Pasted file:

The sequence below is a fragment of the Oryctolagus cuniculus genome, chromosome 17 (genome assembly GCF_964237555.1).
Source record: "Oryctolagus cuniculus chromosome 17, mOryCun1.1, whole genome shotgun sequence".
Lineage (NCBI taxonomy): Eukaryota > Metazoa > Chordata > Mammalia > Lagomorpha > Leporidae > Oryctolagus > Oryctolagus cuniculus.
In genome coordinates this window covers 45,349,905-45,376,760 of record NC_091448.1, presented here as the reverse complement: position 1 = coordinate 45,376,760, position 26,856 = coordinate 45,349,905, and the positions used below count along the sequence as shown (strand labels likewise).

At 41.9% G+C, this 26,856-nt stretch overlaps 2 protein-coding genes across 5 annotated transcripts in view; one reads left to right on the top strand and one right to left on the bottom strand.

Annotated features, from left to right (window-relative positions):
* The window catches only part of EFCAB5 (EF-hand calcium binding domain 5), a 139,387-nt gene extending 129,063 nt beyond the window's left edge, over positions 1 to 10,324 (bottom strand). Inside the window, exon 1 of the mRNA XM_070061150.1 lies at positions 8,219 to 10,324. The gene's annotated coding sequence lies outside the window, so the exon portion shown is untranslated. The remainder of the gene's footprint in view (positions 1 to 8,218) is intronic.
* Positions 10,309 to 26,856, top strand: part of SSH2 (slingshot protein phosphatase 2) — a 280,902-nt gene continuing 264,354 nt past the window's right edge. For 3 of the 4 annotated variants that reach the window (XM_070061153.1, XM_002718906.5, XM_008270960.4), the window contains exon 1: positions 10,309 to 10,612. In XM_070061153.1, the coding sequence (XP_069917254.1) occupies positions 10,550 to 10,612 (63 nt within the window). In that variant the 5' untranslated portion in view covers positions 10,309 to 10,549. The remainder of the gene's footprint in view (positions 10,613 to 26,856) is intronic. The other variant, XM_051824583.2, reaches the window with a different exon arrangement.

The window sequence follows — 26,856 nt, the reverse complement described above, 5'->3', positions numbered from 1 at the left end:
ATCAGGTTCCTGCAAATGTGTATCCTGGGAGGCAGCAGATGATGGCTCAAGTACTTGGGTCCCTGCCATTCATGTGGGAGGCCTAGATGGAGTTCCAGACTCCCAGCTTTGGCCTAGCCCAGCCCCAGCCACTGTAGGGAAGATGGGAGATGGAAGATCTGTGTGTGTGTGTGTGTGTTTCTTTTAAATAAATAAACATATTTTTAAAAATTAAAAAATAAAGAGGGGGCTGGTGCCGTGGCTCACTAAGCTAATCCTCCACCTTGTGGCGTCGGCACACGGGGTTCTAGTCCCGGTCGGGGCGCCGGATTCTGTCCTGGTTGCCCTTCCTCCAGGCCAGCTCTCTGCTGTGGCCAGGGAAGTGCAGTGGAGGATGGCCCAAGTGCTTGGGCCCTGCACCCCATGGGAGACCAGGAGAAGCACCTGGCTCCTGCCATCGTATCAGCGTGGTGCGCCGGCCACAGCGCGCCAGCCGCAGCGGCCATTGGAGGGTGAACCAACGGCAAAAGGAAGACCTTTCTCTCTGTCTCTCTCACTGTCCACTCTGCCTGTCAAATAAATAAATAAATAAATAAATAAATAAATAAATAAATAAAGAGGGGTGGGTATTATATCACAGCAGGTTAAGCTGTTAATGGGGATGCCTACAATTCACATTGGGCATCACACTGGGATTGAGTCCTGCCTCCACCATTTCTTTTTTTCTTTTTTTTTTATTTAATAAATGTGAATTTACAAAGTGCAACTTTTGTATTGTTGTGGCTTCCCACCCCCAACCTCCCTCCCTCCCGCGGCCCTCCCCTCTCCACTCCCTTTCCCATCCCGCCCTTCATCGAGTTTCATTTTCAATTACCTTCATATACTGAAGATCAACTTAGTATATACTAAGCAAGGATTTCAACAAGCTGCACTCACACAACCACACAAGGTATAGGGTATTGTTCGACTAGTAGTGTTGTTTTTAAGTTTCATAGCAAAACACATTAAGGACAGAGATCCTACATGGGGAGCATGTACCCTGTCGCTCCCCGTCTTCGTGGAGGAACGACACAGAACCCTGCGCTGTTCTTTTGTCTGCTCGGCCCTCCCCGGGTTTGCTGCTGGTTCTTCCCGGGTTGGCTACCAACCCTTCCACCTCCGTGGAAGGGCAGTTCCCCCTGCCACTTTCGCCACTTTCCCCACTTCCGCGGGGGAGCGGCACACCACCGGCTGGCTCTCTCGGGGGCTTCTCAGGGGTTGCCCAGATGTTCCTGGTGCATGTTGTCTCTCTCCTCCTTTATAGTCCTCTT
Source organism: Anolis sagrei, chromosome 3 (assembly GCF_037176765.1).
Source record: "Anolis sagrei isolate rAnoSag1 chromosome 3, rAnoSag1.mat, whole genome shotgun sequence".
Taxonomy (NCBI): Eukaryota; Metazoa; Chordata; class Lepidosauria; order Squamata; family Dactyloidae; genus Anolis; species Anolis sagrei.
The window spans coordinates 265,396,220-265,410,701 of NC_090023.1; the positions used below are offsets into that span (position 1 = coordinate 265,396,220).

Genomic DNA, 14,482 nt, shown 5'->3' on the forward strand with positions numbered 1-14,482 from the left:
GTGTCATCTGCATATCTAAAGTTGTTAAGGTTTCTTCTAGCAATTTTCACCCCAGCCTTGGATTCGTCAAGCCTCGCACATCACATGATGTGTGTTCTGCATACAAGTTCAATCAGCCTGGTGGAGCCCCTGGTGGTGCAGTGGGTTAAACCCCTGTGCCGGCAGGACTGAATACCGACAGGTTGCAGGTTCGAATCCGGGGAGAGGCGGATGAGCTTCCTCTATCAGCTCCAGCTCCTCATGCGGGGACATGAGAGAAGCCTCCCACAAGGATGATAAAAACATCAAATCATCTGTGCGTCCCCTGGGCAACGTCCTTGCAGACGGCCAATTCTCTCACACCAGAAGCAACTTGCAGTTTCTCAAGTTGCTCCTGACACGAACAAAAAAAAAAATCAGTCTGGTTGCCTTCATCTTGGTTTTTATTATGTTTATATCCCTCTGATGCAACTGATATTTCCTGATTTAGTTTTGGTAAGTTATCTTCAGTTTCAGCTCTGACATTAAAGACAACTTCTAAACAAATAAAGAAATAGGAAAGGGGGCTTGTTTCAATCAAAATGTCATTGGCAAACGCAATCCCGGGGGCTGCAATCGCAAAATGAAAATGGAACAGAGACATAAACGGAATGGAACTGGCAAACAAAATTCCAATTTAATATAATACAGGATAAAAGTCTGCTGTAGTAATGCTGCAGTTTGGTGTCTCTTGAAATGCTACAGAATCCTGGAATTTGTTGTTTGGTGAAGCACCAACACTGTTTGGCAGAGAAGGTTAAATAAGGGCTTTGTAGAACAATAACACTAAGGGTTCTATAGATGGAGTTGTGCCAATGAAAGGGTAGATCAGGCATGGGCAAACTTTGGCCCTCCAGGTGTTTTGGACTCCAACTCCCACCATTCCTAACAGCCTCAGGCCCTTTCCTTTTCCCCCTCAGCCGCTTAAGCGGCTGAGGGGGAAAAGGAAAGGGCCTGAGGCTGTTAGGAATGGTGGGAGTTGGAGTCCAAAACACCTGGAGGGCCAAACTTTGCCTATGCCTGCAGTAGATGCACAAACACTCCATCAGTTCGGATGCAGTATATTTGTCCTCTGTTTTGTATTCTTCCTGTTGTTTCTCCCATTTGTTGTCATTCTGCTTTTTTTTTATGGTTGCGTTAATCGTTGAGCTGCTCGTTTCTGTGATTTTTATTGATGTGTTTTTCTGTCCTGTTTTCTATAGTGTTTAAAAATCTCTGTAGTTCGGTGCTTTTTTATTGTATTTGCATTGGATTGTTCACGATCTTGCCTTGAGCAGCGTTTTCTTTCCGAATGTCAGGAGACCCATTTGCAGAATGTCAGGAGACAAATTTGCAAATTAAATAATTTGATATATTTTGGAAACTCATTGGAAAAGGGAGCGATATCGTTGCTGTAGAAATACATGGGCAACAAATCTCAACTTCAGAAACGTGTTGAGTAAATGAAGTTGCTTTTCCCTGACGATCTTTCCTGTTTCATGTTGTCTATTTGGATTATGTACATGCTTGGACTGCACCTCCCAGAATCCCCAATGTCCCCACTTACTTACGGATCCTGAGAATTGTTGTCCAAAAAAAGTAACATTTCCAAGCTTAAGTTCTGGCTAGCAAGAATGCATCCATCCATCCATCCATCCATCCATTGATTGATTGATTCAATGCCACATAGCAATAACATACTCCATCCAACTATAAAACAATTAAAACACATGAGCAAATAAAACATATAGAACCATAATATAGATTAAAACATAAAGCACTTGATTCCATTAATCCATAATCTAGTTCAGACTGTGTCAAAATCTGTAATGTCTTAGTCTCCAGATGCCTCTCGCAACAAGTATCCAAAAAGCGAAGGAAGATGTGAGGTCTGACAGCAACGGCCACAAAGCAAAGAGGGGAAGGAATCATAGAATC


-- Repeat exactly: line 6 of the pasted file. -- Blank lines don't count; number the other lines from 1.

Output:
Annotated features, from left to right (window-relative positions):